• The potential adverse effects relate to Dogger Bank SAC and Flamborough and Filey Coast SPA. The findings of the plan level HRA, including these potential effects, have been shared with the Expert Working Group, which includes relevant UK statutory marine planning authorities, statutory nature conservation bodies and relevant non-governmental organisations, throughout the HRA process.
  • Compensatory measures must fully compensate for the negative effects of the proposal and must not have a negative effect on the national site network as a whole.
  • Compensatory measures can include a range of measures including creating or restoring the same, or similar habitat, or measures to reduce other environmental pressures on the affected habitats.
  • The precise detail of compensatory measures is likely to be clear only after detailed project design but The Crown Estate will oversee the design and delivery of those measures through individual site compensation plans.
  • Before awarding an Agreement for Lease, The Crown Estate will need to be satisfied that in principle appropriate compensatory measures are feasible and can be secured. Agreements for Lease could be awarded subject to mitigation and compensatory measures.
  • Further guidance on compensatory measures can be found at gov.uk

Overview of Habitats Regulations Assessments: https://www.gov.uk/guidance/habitats-regulations-assessments-protecting-a-european-site

Overview of Round 4 Plan- Level HRA process: https://www.thecrownestate.co.uk/en-gb/what-we-do/on-the-seabed/offshore-wind-leasing-round-4/round-4-plan-level-habitats-regulations-assessment/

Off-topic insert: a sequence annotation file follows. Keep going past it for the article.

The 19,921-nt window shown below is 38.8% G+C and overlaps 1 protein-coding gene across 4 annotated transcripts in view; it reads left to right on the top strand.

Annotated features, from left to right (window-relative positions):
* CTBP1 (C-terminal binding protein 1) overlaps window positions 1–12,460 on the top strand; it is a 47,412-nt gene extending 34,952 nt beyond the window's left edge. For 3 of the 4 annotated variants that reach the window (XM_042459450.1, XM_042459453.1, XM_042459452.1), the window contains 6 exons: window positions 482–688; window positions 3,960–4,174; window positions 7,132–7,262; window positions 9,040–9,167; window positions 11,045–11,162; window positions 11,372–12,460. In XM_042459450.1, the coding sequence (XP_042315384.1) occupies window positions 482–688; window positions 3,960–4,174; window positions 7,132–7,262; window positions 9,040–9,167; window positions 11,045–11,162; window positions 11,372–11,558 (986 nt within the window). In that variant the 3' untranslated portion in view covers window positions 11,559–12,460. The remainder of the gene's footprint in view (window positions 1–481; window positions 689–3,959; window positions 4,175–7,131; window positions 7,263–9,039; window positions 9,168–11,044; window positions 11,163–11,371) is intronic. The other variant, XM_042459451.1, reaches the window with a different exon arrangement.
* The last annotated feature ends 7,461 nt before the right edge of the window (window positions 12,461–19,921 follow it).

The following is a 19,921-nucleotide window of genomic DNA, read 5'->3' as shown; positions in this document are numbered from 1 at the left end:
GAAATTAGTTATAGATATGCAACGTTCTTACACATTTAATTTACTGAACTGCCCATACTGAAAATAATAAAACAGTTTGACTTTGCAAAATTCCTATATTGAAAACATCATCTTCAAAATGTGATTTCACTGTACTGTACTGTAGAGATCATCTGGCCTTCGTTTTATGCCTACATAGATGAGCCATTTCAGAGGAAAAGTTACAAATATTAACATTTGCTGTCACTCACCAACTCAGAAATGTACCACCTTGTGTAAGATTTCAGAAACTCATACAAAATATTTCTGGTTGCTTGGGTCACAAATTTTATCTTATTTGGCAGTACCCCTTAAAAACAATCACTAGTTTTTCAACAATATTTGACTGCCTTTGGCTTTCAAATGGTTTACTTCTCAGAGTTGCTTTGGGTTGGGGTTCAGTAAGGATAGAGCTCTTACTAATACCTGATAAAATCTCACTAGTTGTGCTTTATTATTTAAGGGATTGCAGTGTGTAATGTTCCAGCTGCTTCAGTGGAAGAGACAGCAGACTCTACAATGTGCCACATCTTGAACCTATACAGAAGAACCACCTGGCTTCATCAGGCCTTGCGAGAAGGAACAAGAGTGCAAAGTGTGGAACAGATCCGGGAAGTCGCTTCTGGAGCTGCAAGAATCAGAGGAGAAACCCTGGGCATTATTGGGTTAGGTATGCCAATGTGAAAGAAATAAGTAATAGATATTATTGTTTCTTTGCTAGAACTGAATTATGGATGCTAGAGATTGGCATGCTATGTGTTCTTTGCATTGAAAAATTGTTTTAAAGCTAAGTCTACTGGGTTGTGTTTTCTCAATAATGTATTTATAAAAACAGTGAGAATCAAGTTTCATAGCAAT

A Guide to Habitats Regulations Assessment (HRA) for Offshore Wind Leasing Round 4: https://www.thecrownestate.co.uk/media/4065/a-guide-to-hra-april-2022.pdf

Overview of Offshore Wind Leasing Round 4 (including a map of projects): https://www.thecrownestate.co.uk/round-4/

 
The six Offshore Wind Leasing Round 4 projects are:

Region/ location

Successful bidder

Proposed project capacity (MW)

Off the Yorkshire Coast, North East of Scarborough

RWE Renewables

1500

Off the Yorkshire Coast, North East of Scarborough

RWE Renewables

1500

Off the Lincolnshire Coast, East of the Humber Estuary

Green Investment Group - Total

1500

Off the Northern Welsh Coast, North East of Anglesey

Consortium of EnBW and BP

1500

Off the Lancashire Coast, West of Blackpool and South West of Morecambe Bay

Offshore Wind Limited, a Joint Venture between Cobra Instalaciones y Servicios, S.A. and Flotation Energy plc

480

Off the coast of Barrow-In-Furness, West of Morecambe Bay

Consortium of EnBW and BP

1500

Contact: